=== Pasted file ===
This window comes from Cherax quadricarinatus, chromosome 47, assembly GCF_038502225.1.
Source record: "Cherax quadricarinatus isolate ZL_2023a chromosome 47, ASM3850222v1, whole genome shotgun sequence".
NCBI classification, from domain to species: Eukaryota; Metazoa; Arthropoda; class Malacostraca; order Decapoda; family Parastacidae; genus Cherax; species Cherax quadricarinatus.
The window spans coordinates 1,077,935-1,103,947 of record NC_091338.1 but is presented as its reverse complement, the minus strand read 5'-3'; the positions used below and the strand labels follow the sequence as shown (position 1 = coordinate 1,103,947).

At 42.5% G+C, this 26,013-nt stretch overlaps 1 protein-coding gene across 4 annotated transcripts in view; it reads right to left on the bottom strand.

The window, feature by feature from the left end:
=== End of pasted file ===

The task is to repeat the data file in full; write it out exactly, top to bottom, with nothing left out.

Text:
This window comes from Cherax quadricarinatus, chromosome 47, assembly GCF_038502225.1.
Source record: "Cherax quadricarinatus isolate ZL_2023a chromosome 47, ASM3850222v1, whole genome shotgun sequence".
NCBI classification, from domain to species: Eukaryota; Metazoa; Arthropoda; class Malacostraca; order Decapoda; family Parastacidae; genus Cherax; species Cherax quadricarinatus.
The window spans coordinates 1,077,935-1,103,947 of record NC_091338.1 but is presented as its reverse complement, the minus strand read 5'-3'; the positions used below and the strand labels follow the sequence as shown (position 1 = coordinate 1,103,947).

At 42.5% G+C, this 26,013-nt stretch overlaps 1 protein-coding gene across 4 annotated transcripts in view; it reads right to left on the bottom strand.

The window, feature by feature from the left end: